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Taiji hunters allowed to kill more whales and dolphins

Fishermen hunting whales and dolphins in Taiji, Japan have been allowed to increase the number of both melon-headed whales and rough-toothed dolphins only mid-way through the hunting season.

Both species were new to the list of those allowed to be caught in the 2017 hunt but the numbers caught already have reached the initial quota levels, so the government have agreed to raise the limit.

An additional 7 rough-toothed dolphins and an additional 100 melon-headed whales will be allowed to be slaughtered, ­most for sale on the open market.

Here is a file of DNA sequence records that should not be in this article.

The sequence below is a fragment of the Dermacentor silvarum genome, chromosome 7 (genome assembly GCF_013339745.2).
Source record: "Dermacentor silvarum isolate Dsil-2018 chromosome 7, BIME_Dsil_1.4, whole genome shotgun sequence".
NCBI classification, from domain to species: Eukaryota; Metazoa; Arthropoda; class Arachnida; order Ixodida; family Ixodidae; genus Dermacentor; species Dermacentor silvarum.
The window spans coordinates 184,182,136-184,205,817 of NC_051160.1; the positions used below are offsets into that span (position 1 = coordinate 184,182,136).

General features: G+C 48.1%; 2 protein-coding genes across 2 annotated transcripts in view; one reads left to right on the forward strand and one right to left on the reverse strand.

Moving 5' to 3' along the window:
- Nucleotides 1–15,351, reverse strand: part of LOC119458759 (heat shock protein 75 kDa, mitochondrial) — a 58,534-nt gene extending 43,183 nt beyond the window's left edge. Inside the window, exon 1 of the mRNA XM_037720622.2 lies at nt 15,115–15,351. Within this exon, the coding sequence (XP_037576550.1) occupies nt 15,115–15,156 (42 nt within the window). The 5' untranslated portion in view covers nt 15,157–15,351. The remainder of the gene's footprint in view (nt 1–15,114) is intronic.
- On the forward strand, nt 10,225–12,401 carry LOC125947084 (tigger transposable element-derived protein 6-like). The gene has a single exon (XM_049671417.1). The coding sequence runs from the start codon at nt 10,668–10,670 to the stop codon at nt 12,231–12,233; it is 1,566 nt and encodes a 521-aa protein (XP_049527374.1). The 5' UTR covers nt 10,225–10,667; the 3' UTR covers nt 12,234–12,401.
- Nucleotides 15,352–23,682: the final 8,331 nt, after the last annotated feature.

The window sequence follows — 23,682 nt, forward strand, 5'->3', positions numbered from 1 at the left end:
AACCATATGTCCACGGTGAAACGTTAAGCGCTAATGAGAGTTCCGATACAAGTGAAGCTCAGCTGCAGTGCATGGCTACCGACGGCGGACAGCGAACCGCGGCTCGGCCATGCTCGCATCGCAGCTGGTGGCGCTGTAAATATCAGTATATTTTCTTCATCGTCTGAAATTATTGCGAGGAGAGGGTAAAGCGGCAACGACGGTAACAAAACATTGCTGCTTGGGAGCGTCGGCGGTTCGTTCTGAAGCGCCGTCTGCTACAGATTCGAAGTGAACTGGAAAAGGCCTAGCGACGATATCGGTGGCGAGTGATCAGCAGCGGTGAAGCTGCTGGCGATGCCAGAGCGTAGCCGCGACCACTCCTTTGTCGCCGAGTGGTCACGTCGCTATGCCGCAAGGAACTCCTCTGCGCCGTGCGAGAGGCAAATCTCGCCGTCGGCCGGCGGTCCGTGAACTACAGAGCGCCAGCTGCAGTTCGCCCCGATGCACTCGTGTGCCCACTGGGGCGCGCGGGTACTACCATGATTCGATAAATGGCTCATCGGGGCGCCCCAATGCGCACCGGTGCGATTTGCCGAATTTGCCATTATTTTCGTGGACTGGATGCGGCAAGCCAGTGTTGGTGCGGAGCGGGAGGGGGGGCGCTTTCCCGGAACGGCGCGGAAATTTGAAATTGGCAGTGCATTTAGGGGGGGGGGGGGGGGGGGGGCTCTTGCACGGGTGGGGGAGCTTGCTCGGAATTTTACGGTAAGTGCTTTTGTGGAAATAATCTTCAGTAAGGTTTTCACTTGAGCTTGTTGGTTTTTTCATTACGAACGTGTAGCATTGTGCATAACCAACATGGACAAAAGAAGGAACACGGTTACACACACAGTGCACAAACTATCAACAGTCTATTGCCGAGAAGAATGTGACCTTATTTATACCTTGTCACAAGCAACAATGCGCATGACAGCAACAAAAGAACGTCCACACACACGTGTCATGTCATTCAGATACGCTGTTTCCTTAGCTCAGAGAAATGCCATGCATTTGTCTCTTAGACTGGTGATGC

The dolphin drive hunts in Taiji run from September to April and involve the corralling of dolphins at sea by small boats and driving them into the confines of a cove where they are slaughtered for meat or kept alive for sale to marine parks and aquaria across the globe. The sale price of a live bottlenose dolphin to a captivity facility is about 9,000 dollars, while it is about 200 dollars for the meat.

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